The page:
The Chancellor’s Autumn Statement – A Private Client View

December 5, 2014

ISAs – Transfer to spouses on death

When an individual who has an individual savings account (ISA) dies, their spouse or civil partner will receive an additional ISA allowance equal to the value of the deceased’s ISAs. ISA status still ends on the account holder’s death. It appears that this will still be the case in relation to the deceased’s own ISAs, but that the surviving spouse or civil partner will be able to use the additional allowance in relation to their own ISAs, regardless of whether they have inherited the funds in the deceased’s ISAs. This measure will apply in relation to deaths on or after 3 December 2014, but the surviving spouse or civil partner’s allowance will only be increased from 6 April 2015.

It should also be noted that the ISA subscription limit will increase to £15,240 and the junior ISA limit to £4,080 on 6 April 2015. The current limits are £15,000 and £4,000 respectively. These rises are in line with the consumer prices index (CPI), which is the default basis for indexation unless the government decides to override it.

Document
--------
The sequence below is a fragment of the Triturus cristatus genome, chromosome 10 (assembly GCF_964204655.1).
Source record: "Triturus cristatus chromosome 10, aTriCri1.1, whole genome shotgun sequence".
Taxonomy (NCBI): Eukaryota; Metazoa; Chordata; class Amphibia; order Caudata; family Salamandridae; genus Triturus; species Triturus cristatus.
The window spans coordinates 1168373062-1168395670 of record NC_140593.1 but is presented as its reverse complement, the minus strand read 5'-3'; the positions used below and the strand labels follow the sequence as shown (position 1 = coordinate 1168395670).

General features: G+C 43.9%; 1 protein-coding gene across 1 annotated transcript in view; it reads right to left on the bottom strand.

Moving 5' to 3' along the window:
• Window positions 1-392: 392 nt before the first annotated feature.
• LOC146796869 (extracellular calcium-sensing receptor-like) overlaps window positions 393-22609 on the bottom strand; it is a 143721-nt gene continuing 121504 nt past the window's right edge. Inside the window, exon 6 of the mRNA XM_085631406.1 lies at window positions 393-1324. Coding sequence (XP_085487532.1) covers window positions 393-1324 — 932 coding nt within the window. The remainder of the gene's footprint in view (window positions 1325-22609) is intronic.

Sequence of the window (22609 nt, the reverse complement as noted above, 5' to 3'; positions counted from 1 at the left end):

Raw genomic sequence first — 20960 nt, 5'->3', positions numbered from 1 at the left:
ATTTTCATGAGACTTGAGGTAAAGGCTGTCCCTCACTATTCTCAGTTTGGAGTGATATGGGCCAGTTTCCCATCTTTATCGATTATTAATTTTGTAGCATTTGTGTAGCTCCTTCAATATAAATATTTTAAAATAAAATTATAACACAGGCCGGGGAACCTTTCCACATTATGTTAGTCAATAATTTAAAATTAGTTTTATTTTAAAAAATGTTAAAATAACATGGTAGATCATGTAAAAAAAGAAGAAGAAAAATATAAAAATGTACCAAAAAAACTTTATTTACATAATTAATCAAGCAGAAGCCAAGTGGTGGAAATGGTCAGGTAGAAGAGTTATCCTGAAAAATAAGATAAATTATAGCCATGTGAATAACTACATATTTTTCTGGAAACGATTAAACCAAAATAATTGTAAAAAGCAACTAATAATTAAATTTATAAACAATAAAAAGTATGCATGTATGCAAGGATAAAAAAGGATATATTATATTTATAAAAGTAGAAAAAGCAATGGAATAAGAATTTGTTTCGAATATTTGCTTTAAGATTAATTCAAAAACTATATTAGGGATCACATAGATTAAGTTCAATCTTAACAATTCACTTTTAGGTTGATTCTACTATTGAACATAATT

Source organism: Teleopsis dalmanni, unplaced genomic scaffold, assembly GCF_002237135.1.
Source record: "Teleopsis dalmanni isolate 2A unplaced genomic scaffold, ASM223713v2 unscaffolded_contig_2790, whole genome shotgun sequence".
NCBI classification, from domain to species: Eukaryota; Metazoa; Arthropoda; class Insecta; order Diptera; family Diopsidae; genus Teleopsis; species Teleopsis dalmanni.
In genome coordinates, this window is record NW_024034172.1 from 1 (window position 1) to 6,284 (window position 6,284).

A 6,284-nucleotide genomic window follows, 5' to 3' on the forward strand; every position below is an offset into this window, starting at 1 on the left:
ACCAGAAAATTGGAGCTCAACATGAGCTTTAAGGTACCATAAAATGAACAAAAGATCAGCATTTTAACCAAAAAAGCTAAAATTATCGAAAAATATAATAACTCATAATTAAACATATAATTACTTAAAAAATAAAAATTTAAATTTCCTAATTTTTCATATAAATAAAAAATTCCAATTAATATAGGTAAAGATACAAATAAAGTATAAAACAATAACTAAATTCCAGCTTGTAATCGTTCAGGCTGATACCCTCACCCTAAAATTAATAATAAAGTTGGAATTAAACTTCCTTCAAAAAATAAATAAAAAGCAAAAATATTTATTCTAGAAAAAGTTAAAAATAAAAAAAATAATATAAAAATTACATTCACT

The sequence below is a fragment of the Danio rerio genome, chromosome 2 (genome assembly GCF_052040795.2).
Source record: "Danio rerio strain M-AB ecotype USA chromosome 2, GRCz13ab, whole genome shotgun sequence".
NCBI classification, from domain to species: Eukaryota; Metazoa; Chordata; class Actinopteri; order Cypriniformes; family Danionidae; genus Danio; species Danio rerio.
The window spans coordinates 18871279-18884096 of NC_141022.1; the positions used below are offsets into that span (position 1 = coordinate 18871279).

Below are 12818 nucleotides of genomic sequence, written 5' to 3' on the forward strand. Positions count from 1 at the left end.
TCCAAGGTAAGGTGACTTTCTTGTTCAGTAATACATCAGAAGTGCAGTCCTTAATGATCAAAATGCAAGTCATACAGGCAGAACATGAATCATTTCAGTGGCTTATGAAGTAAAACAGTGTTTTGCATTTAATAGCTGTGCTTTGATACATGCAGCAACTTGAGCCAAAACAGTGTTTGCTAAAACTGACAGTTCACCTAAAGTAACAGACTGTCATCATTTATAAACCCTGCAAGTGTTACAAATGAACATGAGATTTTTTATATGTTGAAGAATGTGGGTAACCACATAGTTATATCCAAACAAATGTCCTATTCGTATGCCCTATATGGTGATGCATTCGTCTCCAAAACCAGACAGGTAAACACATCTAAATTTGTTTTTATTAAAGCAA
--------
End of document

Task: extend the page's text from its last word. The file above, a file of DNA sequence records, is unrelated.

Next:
Inheritance Tax

The inheritance tax exemption that already exists for members of the armed services who die or whose death is hastened by injury while on active service has been extended to those working in the emergency services and humanitarian aid workers responding to emergencies. This extension will have effect for deaths after 19 March 2014.

The existing exemption for medals and awards for valour or gallantry will be extended to all medals and awards given to members of the armed services or the emergency services and also awards made by the crown for achievements and service in public life. This will have effect from 3 December 2014.

The government had originally intended to introduce a single settlement nil rate band to be shared by all the trusts established by a settlor in their lifetime or on death. This proposal had been heavily criticised by many working in the area of inheritance tax planning as an unfairly retrospective and unduly complex solution to inheritance tax avoidance. The government’s proposals have been unexpectedly shelved. The Chancellor still intends to bring in measures to limit the use of multiple trusts to avoid inheritance tax and to simplify the inheritance tax rules for relevant property trusts in the Finance Bill 2015. We will have to wait and see how the government legislates in this area.

For further information please contact the property department at Cleaver Fulton Rankin 028 9024 3141

Please note; the content of this article is for information purposes only and further advice should be sought from a professional legal advisor before any action is taken.